• Search engines may be general purpose or specialized. A good example of a general purpose engine is Google; an example of a specialized engine is PriceWatch.com.
  • "Meta" search engines (e.g., AskJeeves) send user’s search requests to several search engines simultaneously and aggregate the "top" listed results from these unrelated engines to produce their own "results".

Industry Metrics.

In addition to size and level of detail, search engines may be measured by speed of execution and the "freshness" of the information (updating) that they contain. Since many "search engines" use information actually developed by others, differences may relate strictly to the methodologies used to rank results, how results are filtered, or how much of a third party database is actually purchased. Users are unlikely to be aware of these nuances which can substantially affect the success of their search. The search engine industry is based on multiple, constantly changing inter-relationships.

Development and Operations of LexiClone

How, then, does the end user sift through the vast number of sites, pages and documents listed in search results to find the information and sources that best meet his needs?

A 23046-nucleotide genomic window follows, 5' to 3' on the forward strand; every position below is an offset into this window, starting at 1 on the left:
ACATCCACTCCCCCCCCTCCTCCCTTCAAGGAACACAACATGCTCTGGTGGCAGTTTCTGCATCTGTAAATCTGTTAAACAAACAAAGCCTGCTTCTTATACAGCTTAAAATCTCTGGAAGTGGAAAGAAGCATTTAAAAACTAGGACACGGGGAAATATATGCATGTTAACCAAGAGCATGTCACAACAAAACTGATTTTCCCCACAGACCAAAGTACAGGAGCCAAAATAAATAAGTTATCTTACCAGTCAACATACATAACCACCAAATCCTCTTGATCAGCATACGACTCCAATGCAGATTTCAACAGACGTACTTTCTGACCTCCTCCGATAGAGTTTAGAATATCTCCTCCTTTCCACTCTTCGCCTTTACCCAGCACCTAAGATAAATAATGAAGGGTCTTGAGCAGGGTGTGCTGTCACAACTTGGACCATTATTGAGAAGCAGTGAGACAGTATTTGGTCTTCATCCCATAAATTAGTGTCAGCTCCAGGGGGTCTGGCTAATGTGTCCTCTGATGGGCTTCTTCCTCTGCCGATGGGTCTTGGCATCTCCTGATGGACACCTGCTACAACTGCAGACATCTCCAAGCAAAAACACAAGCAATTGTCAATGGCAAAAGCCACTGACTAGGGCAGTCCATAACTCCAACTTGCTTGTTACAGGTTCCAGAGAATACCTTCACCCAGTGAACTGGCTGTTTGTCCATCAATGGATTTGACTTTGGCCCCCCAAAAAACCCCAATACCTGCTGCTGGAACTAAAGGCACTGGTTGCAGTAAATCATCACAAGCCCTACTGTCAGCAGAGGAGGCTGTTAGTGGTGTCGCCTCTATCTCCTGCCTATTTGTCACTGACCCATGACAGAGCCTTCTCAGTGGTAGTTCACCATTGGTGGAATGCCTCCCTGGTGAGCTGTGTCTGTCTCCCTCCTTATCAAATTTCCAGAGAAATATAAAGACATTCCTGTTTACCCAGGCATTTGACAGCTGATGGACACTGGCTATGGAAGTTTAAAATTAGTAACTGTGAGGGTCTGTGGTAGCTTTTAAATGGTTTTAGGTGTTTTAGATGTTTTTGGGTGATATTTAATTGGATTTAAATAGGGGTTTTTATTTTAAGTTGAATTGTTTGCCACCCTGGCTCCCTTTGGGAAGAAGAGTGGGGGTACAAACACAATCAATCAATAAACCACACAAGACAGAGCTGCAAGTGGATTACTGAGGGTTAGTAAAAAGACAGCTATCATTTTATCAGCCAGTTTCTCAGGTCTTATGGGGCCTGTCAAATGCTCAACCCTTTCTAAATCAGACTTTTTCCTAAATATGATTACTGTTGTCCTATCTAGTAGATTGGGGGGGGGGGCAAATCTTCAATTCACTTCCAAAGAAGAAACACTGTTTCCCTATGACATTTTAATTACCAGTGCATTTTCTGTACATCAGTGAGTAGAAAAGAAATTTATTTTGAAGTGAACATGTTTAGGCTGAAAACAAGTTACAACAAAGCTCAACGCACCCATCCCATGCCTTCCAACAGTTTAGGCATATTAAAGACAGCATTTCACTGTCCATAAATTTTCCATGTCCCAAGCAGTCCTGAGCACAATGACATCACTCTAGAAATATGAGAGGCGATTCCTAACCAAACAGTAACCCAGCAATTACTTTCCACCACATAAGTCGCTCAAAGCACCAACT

LexiClone intends to remedy this dilemma. The LexiClone methodology is grounded in the work of Ilya Geller, a multi-talented scientist, author, computer consultant, and expert in the "philosophy of language". The LexiClone methodology is unique and patented – it identifies certain preferences and characteristics specific to end users, passively creating a customized, but anonymous, user document's summary . In the case of the Intranet, a summary is similarly created for any record. LexiClone then compares user summaries with record summaries to produce a customized result. The methodology is non-intrusive since creating the summary requires no invasion of privacy. The summary will typically be created and updated automatically and reflects many attributes including educational, areas and levels of knowledge and expertise, and linguistic ability and preferences. LexiClone also permits the user to override the parameters set by the summary when a larger, undifferentiated universe of results are required.